All available information concerning the outlook for price developments should boil down to an inflation forecast which should act as some sort of intermediate target of monetary policy.
A well-specified monetary policy reaction function should exist and policy-makers should be committed to take decisions following the inflation forecast by comparing it with the established inflation objective, irrespective of other elements which underlie inflation risks. The monetary policy reaction function should work symmetrically, reacting not only when the target is overshot, but also when it is undershot. This symmetric approach has sound doctrinal implications regarding the acceptance of a trade-off between output growth and stability. Pre-established, well-defined, built-in, formal "escape clauses" can be introduced provided that they are exceptional and with limited discretion.
Inflation targeting should be seen as a monetary policy rule, a more or less simple rule, a more or less pure rule, but nevertheless a rule. This means that applying an inflation targeting strategy implies a meaningful degree of automatism and a limited degree of discretion and judgement, as with any other rule. It goes without saying that judgement exists in a rule-based strategy, not so much when applying the rule, but rather when designing it, as a sort of built-in judgement.
Let me compare first these features of the inflation targeting strategy with the strategy applied by the European Central Bank (ECB). As you know, the ECB has a quantitative definition of price stability (any increase of the HICP below 2% for the whole euro area to be complied within a medium term perspective) and its monetary policy strategy is based on two pillars: the first gives a prominent role to money, basically signalling a reference value for the growth of a broad monetary aggregate, namely M3, and the second pillar consists of a broadly based assessment of the outlook for future price developments and the risks to price stability in the euro area as a whole.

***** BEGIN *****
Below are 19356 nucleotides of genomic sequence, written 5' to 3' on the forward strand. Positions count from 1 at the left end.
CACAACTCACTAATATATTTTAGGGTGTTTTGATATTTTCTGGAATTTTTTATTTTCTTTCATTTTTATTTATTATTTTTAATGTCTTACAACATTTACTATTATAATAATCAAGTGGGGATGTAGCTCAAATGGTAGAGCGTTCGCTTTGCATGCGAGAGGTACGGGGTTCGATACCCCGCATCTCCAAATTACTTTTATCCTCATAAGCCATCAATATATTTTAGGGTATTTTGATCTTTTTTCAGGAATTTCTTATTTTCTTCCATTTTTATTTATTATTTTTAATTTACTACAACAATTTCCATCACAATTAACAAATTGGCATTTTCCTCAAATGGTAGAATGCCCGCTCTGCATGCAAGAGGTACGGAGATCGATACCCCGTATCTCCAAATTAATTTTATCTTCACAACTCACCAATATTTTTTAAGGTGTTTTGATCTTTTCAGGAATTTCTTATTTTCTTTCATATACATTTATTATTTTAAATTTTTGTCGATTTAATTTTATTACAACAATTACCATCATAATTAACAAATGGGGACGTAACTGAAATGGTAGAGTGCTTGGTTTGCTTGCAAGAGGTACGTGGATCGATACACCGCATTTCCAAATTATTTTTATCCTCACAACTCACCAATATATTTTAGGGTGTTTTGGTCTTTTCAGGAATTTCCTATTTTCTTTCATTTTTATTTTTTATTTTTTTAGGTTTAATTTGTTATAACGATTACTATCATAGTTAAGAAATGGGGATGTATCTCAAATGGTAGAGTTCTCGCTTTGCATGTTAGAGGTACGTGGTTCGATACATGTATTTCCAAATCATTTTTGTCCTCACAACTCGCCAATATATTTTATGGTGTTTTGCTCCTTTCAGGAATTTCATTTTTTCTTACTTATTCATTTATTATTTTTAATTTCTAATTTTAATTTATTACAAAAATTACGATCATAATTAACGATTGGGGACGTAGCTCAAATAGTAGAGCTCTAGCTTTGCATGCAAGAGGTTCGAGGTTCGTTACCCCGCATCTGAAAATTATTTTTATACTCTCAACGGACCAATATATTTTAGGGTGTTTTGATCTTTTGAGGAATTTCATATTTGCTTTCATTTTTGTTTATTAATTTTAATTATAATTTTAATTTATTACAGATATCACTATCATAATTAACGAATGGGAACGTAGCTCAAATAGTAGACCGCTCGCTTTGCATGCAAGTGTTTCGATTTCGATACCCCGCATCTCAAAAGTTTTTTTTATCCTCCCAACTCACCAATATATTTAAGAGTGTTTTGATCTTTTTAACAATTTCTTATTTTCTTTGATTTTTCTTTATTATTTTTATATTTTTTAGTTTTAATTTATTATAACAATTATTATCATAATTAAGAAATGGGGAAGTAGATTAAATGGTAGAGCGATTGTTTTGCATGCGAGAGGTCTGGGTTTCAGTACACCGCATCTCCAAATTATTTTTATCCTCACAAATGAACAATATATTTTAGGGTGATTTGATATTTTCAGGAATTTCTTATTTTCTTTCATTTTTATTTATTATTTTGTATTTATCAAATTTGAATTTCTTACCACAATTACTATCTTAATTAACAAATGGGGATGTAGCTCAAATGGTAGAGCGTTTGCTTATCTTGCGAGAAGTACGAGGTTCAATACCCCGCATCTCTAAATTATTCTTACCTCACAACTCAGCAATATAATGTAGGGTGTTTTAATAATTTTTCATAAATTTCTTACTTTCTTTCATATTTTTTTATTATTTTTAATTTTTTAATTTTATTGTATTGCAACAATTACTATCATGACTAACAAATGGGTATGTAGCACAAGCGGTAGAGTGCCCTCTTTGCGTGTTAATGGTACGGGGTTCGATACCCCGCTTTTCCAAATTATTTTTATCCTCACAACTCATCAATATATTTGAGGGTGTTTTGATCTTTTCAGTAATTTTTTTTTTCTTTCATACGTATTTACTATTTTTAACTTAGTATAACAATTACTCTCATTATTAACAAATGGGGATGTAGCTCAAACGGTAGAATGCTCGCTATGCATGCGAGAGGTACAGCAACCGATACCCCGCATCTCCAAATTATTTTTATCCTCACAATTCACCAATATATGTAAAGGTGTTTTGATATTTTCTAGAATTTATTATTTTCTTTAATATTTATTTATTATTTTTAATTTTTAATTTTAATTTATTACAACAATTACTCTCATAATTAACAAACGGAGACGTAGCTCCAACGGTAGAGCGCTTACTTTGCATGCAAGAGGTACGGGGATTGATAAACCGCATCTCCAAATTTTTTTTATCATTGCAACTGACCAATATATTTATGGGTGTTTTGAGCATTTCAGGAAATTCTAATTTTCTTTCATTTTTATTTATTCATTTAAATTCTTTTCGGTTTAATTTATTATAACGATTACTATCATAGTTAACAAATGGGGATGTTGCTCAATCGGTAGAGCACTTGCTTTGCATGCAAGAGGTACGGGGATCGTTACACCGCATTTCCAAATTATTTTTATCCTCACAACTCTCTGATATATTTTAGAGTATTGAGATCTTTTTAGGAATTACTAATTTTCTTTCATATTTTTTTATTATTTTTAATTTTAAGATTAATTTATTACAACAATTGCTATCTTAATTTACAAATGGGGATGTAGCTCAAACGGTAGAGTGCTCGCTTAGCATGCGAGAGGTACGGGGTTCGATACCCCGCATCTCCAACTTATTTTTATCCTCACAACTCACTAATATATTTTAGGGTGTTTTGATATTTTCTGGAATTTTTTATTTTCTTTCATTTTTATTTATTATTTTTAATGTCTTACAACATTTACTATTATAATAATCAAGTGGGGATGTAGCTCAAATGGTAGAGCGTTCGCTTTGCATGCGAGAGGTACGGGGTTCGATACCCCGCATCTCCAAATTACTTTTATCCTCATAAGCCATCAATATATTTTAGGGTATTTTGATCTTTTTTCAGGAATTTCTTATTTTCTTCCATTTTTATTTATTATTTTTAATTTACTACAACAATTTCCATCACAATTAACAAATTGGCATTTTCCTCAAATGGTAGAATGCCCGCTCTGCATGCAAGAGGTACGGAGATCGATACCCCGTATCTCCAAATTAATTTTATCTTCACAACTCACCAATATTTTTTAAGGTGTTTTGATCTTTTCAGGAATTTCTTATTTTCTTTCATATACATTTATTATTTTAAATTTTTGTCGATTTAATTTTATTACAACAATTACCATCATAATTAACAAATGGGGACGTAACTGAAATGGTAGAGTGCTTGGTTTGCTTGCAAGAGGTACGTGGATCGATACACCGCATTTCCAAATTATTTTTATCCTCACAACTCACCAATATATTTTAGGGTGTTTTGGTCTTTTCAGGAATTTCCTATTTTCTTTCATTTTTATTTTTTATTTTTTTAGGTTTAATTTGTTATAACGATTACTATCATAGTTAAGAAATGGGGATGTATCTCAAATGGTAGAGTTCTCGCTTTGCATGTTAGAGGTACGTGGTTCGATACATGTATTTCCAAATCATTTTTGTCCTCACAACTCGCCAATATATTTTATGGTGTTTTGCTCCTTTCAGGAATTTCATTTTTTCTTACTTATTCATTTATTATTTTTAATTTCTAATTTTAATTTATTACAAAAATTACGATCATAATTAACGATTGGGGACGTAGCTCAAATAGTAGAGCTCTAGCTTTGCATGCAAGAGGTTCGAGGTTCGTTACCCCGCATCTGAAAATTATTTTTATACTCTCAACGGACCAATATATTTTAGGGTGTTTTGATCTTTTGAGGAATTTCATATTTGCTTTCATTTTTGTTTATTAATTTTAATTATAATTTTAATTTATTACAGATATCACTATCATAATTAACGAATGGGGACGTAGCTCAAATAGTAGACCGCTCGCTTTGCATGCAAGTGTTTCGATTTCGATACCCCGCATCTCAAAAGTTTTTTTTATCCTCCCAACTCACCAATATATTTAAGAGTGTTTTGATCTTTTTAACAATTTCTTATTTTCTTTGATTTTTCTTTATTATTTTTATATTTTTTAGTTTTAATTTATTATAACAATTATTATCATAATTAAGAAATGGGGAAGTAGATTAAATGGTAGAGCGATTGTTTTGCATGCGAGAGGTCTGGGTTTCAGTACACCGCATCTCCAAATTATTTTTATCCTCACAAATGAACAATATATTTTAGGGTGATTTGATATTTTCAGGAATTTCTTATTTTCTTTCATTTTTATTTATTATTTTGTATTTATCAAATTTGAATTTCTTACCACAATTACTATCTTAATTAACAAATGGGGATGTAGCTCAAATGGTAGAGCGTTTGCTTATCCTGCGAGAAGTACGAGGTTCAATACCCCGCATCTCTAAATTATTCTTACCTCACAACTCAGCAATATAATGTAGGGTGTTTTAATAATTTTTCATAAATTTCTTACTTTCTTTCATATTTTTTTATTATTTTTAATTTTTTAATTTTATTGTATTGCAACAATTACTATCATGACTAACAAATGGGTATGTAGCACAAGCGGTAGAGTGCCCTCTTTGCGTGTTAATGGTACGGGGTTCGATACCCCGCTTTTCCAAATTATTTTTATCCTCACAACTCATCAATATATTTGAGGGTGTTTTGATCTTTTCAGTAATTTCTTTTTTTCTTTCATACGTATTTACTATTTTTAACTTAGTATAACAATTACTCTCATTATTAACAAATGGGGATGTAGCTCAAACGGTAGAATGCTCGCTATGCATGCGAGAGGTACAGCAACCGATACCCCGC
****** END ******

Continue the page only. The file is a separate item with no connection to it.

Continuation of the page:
None of the inflation targeting characteristics described before can be applied to the ECB's monetary policy strategy. A quantitative definition of stability is not an inflation target in conceptual and practical terms. It is rather a specification of the objective established in the Maastricht Treaty. In theory and in practice there could exist a central bank operating in a highly inflationary environment with both a definition of stability and an inflation targeting operating in a gradual disinflation process. The ECB is, certainly, obliged to comply with its objective in a medium term perspective, but its monetary policy decisions do not "target" it, in the sense that the ECB will not react mechanically if the HICP increase goes beyond the limit of the definition. Furthermore, the idea of symmetry when targeting the objective, which characterises inflation targeting, does not apply in any way to the definition of stability of the ECB. Avoiding deflation as well as inflation cannot be compared with the symmetric approach of inflation targeting, which implies not accepting inflation levels below the target as a policy decision to foster economic growth. The ECB's strategy has no inflation forecast which is a main and basic element of the inflation targeting approach. Certainly, the ECB has a staff macroeconomic projection, including inflation projections among other variables, to be published shortly in the December edition of the Monthly Bulletin. Nevertheless, these macroeconomic projections are far from playing a comparable role to that of inflation forecasts in the inflation targeting strategy. Macroeconomic projections by ECB staff are only one element among others (including other external projections and forecasts) in the second pillar of the strategy and it would be unthinkable that these projections could by themselves trigger an automatic monetary policy response without additional evidence. Again, projections are useful, but they are not the only element of this second pillar, not to say of the whole strategy. Understanding the limited role of macroeconomic projections by ECB staff in the decision-making process is crucial to avoid confusing and misleading interpretations of the decisions. Not being aware of the limitations of the use of published projections made by ECB staff in the decision-making process would paradoxically decrease the degree of transparency instead of increasing it, which should be its main purpose.